Hatchets and beer might seem like a risky combo, but Krista Poll assures that her axe-throwing bar isn’t as dangerous as some might think.
“The most serious injury our guests have had in more than a year of operations is a splinter,” she says. “Safety is our first priority.”
Poll, along with her husband Matt Paton, and friends Stuart Jones and Shaun Hurley, brought the popular Canadian sport stateside last year, when they launched the Urban Axes flagship in Philadelphia. They opened a second location in Austin, Texas in September, and are now preparing to debut a Baltimore iteration in Highlandtown this February.
“We really like the history of Highlandtown, and the juxtaposition of the old industrial buildings with the residential,” Poll says. “We’re looking forward to being a part of the community.”
The 10,235-square-foot space on North Haven Street will be a destination for competitive axe-throwing with six arenas (similar to batting cages with fencing in between throwers) and a total of 24 targets. The mission behind Urban Axes is to bring the typically rural sport into urban areas—something that Poll experienced firsthand while living in Toronto three years ago.
“I had just moved there for work, and I got invited to a friend’s birthday party at a BYOB axe-throwing place,” she recalls. “My immediate reaction was, ‘This is awesome, why don’t we have this in America?’”
While the other two locations are BYOB, the new Highlandtown hangout will be the first with its own liquor license. Though menu details are still in the works, Poll says that the spot will offer an array of wines and local beers. (Here’s hoping a few will come from neighboring Monument City Brewing Company.)
“It’s safe to say that all of the owners are passionate about beer and wine,” says Poll, who just so happens to be a certified sommelier. “People at Urban Axes will not go thirsty.”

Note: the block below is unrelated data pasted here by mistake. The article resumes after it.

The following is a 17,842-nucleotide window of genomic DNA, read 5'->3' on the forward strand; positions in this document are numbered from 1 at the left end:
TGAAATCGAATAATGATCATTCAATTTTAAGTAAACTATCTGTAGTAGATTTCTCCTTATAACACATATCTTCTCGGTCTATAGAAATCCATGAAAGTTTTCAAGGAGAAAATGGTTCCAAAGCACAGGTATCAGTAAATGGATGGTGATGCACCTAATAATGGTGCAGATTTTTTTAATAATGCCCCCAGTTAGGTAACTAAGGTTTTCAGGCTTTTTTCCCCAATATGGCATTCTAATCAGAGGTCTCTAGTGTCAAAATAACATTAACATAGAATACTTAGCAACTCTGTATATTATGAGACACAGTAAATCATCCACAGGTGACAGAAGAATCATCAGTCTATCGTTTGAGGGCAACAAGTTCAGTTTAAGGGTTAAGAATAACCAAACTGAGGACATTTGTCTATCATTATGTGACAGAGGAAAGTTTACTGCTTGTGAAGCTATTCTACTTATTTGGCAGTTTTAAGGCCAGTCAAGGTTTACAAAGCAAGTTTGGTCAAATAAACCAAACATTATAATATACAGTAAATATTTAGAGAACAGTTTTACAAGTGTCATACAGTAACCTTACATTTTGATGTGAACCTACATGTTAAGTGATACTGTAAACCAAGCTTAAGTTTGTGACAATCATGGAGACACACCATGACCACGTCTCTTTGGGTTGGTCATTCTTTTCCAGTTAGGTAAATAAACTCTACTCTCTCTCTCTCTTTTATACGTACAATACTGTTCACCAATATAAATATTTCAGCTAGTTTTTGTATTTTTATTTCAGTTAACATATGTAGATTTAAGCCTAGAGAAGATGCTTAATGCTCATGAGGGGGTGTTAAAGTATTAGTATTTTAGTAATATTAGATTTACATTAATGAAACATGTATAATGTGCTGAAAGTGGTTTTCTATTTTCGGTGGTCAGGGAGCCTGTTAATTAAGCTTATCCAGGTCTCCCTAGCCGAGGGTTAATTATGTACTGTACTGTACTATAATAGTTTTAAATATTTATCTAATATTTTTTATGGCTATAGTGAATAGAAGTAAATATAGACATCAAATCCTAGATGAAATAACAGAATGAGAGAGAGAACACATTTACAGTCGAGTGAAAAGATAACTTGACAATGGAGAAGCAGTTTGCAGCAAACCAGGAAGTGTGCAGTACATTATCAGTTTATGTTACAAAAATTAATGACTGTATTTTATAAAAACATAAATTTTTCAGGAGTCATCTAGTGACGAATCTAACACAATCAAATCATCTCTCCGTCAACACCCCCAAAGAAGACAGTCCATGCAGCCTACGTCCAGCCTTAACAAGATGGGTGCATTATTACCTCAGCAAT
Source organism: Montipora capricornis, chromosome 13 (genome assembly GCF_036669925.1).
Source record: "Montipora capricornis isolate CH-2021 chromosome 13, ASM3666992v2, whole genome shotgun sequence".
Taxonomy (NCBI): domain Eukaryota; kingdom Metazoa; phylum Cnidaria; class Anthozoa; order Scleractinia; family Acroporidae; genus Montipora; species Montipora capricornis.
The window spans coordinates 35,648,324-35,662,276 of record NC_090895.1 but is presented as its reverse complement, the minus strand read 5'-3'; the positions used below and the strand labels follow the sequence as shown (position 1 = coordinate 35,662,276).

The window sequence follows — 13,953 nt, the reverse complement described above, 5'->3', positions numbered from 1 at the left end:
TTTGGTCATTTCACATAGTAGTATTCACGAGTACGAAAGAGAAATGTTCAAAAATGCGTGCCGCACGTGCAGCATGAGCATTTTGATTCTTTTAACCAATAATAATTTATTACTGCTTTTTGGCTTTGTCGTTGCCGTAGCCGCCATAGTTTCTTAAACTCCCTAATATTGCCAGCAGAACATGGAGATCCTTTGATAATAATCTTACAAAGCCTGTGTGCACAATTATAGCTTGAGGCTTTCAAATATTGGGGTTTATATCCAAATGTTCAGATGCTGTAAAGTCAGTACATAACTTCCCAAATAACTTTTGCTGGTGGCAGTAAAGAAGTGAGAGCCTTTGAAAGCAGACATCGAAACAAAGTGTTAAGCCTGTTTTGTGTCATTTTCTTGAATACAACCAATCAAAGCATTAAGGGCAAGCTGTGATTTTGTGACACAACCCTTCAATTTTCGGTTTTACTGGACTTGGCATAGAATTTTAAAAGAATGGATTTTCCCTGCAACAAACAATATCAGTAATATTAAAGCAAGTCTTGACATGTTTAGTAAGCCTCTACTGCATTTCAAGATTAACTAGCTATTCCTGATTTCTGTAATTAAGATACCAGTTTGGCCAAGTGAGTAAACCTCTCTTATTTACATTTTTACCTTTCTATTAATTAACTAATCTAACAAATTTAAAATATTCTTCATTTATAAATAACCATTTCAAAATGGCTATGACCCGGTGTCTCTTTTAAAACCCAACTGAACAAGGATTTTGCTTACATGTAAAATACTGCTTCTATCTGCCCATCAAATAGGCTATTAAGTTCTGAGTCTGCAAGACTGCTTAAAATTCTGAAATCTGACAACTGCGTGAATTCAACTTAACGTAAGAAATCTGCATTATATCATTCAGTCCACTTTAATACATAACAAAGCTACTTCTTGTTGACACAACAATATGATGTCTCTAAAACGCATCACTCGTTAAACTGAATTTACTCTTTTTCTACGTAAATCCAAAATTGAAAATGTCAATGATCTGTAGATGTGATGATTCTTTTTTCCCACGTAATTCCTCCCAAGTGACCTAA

In keeping with the emphasis on safety, alcohol will be limited to specific viewing areas that are a secure distance away from the targets.
As far as logistics go, the bar will have walk-in hours, as well as a reservation system for booking large groups. Though she understands that some might be skeptical at first, Poll is eager about encouraging beginners.
“Axe-throwing is a non-exclusive sport—anyone can do it,” she says, mentioning that every session begins with one-on-one coaching. “Almost everyone that comes through our doors has never thrown an axe before. The technique is actually pretty simple. We want to make sure everyone is throwing safely and comfortably before the competition begins.”
The game itself, which most play tournament-style, pits two players against one another to see who can throw the hatchet closest to a bullseye. Not surprisingly, every competitor must be over 21 and sign a waiver before participating.
Aside from bringing a new social concept to the Baltimore community, the co-owners are enthusiastic about their role in making axe-throwing more mainstream. Their hope is to launch seven more U.S. locations by the end of 2018.
“We always joke that the first axe was thrown about 30 seconds after the first axe was created,” she says. “We’ve just taken something that people have been doing for years in more rural areas or while camping and brought it into an urban environment—with a competitive spin. Once people stick their first axe in the target, they’re hooked.”